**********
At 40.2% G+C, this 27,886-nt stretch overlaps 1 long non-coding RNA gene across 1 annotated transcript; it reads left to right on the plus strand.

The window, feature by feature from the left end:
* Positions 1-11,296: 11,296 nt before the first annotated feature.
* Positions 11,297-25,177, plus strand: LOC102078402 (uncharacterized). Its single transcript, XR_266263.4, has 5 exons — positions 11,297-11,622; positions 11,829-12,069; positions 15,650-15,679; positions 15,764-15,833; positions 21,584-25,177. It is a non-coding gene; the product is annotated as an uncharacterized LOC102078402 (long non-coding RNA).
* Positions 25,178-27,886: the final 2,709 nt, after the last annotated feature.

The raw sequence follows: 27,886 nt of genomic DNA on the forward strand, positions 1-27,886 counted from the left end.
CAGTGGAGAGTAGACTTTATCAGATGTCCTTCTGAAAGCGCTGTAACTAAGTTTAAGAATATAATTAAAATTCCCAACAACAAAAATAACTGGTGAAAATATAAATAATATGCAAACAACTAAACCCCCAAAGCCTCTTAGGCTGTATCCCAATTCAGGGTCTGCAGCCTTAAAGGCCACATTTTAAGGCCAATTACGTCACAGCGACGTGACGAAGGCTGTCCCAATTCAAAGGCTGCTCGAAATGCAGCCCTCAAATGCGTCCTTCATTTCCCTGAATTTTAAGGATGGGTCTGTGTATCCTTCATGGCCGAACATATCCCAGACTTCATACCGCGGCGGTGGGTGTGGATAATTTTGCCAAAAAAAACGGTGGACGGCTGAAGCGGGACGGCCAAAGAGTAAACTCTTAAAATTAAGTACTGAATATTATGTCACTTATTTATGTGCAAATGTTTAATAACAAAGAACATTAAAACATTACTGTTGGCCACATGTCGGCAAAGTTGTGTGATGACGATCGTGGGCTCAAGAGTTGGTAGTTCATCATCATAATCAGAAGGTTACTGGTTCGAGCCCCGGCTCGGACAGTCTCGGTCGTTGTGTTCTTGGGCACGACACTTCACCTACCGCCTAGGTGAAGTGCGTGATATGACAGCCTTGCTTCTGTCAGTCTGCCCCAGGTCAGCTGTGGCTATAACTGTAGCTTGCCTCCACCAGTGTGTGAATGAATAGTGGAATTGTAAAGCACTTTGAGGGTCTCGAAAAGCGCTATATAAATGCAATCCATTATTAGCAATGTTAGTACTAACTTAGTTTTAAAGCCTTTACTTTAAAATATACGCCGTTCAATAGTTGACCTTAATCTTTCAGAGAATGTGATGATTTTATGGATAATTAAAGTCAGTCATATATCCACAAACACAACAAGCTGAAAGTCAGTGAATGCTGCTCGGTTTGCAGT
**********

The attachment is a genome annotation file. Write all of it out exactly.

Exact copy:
At 40.2% G+C, this 27,886-nt stretch overlaps 1 long non-coding RNA gene across 1 annotated transcript; it reads left to right on the plus strand.

The window, feature by feature from the left end:
* Positions 1-11,296: 11,296 nt before the first annotated feature.
* Positions 11,297-25,177, plus strand: LOC102078402 (uncharacterized). Its single transcript, XR_266263.4, has 5 exons — positions 11,297-11,622; positions 11,829-12,069; positions 15,650-15,679; positions 15,764-15,833; positions 21,584-25,177. It is a non-coding gene; the product is annotated as an uncharacterized LOC102078402 (long non-coding RNA).
* Positions 25,178-27,886: the final 2,709 nt, after the last annotated feature.

The raw sequence follows: 27,886 nt of genomic DNA on the forward strand, positions 1-27,886 counted from the left end.
CAGTGGAGAGTAGACTTTATCAGATGTCCTTCTGAAAGCGCTGTAACTAAGTTTAAGAATATAATTAAAATTCCCAACAACAAAAATAACTGGTGAAAATATAAATAATATGCAAACAACTAAACCCCCAAAGCCTCTTAGGCTGTATCCCAATTCAGGGTCTGCAGCCTTAAAGGCCACATTTTAAGGCCAATTACGTCACAGCGACGTGACGAAGGCTGTCCCAATTCAAAGGCTGCTCGAAATGCAGCCCTCAAATGCGTCCTTCATTTCCCTGAATTTTAAGGATGGGTCTGTGTATCCTTCATGGCCGAACATATCCCAGACTTCATACCGCGGCGGTGGGTGTGGATAATTTTGCCAAAAAAAACGGTGGACGGCTGAAGCGGGACGGCCAAAGAGTAAACTCTTAAAATTAAGTACTGAATATTATGTCACTTATTTATGTGCAAATGTTTAATAACAAAGAACATTAAAACATTACTGTTGGCCACATGTCGGCAAAGTTGTGTGATGACGATCGTGGGCTCAAGAGTTGGTAGTTCATCATCATAATCAGAAGGTTACTGGTTCGAGCCCCGGCTCGGACAGTCTCGGTCGTTGTGTTCTTGGGCACGACACTTCACCTACCGCCTAGGTGAAGTGCGTGATATGACAGCCTTGCTTCTGTCAGTCTGCCCCAGGTCAGCTGTGGCTATAACTGTAGCTTGCCTCCACCAGTGTGTGAATGAATAGTGGAATTGTAAAGCACTTTGAGGGTCTCGAAAAGCGCTATATAAATGCAATCCATTATTAGCAATGTTAGTACTAACTTAGTTTTAAAGCCTTTACTTTAAAATATACGCCGTTCAATAGTTGACCTTAATCTTTCAGAGAATGTGATGATTTTATGGATAATTAAAGTCAGTCATATATCCACAAACACAACAAGCTGAAAGTCAGTGAATGCTGCTCGGTTTGCAGT